France, Germany / 2017/143 min
Ben Russell’s third feature is an apparent simplicity that is only matched by its power of evocation. Divided into two distinct parts (and an epilogue), this conceptual ethnographic film takes us to the heart of two sites of intense manual work poles apart from each other. The first is a Serbian underground copper mine. The second is an open-pit gold mine in Suriname. Sublimely shot in super 16mm, in black and white and color, Good Luck is openly a study of contrasts that encourages us to reflect on the differences – and the similarities – between the anxious atmosphere of the state mine and the sinking sun of the semi-legal career. Constantly emphasizing the individuality and mutual aid of the workers, Good Luck is also, and above all, a great gesture of humanist solidarity. (BD)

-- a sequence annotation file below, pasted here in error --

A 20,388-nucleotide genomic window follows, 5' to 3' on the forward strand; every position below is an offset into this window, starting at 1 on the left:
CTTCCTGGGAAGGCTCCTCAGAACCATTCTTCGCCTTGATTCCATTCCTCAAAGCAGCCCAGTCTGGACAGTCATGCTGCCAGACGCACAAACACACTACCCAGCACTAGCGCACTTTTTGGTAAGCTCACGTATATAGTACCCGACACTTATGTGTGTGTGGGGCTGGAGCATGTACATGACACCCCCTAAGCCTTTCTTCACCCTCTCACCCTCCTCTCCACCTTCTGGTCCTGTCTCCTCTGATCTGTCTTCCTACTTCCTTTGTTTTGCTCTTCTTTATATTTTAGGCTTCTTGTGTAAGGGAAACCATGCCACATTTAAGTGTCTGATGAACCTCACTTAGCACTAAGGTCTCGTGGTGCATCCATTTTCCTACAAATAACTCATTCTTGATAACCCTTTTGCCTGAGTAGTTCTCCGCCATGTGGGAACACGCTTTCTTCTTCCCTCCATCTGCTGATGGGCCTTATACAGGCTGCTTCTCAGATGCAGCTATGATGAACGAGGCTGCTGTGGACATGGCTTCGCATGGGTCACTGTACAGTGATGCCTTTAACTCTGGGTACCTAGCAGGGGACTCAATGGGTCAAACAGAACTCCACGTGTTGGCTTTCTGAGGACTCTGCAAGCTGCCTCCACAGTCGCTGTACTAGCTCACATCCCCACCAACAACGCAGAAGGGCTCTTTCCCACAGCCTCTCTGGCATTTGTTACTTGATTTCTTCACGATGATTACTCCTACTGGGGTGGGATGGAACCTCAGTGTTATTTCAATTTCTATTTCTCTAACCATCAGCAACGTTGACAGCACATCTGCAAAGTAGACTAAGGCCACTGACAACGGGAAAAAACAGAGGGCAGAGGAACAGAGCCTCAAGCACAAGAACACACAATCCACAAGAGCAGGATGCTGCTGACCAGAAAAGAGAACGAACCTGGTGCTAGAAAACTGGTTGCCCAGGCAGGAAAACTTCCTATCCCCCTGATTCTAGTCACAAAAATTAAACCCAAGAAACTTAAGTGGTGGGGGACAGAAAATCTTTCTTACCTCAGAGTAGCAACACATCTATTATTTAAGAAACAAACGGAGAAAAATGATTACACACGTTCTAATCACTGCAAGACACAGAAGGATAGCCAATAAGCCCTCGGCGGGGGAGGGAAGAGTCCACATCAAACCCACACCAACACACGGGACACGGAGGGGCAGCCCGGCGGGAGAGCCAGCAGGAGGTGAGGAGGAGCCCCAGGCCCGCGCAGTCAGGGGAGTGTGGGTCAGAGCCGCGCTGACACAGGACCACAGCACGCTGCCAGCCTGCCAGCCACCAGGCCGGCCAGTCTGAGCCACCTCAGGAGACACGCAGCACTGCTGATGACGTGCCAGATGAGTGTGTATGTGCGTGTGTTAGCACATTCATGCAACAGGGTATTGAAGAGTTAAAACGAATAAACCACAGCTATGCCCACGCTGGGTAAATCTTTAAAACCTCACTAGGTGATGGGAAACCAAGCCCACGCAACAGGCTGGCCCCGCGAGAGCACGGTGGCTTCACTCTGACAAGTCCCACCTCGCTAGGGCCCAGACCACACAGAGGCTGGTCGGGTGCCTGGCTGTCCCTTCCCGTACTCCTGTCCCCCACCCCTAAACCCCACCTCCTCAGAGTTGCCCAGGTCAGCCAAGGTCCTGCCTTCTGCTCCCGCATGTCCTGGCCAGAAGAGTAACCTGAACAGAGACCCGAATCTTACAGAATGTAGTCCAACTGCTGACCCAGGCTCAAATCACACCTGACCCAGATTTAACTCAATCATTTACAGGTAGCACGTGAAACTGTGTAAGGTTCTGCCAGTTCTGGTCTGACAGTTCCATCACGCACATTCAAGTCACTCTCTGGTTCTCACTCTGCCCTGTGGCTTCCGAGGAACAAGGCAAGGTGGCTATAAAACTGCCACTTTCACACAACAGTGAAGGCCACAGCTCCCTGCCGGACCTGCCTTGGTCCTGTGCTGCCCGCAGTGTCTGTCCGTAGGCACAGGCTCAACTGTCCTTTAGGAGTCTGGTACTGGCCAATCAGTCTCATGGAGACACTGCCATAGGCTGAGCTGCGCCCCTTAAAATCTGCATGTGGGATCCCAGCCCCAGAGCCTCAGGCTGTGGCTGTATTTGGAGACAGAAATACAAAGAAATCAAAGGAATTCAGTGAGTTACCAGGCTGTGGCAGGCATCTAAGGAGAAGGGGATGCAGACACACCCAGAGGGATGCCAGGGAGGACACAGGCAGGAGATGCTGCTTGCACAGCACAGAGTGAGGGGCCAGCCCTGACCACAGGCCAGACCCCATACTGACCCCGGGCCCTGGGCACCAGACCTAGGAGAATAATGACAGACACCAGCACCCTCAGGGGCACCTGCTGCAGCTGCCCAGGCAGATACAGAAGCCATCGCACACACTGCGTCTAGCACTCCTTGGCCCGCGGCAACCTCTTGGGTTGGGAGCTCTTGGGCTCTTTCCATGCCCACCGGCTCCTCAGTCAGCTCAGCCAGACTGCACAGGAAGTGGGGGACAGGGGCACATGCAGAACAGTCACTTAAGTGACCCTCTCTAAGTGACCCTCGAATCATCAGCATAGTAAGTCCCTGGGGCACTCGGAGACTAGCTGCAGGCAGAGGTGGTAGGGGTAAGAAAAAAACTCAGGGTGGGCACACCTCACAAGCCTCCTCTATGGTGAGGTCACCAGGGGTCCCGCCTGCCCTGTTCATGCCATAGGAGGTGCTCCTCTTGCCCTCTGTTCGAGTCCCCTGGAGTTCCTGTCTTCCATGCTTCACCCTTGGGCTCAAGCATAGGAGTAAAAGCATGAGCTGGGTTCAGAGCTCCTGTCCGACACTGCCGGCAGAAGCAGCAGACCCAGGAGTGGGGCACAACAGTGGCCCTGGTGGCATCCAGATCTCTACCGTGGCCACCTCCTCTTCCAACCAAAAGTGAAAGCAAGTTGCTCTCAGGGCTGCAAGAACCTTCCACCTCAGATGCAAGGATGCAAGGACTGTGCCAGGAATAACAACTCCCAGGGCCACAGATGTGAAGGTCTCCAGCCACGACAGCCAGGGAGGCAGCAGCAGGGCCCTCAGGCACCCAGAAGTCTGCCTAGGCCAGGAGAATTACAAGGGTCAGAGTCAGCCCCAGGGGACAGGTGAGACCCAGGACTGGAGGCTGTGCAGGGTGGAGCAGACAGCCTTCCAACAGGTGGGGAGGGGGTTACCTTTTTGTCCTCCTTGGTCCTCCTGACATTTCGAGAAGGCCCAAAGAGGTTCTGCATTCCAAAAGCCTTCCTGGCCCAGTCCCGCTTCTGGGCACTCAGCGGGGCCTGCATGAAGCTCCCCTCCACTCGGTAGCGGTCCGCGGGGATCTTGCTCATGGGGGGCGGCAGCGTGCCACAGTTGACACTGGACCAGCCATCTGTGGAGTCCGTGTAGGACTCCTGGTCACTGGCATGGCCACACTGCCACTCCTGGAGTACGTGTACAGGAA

Ben Russell’s third feature is as powerful as it is apparently simple. Presented in two distinct parts plus an epilogue, this conceptual ethnographic film transports us to two intense and very different manual labor sites. The first is an underground copper mine in Serbia, the second year open-pit gold mine in Suriname. Beautifully shot in 16mm, in both color and black and white, Good Luck is a study in contrasts that encourages us to think about the differences and similarities between the tense atmosphere of the state-run mine and the brutal sun beating down on the semi- legal quarry. Always highlighting the workers’ individuality and solidarity, Good Luck is also a work of deep humanist solidarity.
Review (NYT): In ‘Good Luck,’ Miners in Serbia and Suriname Share a Cinematic Link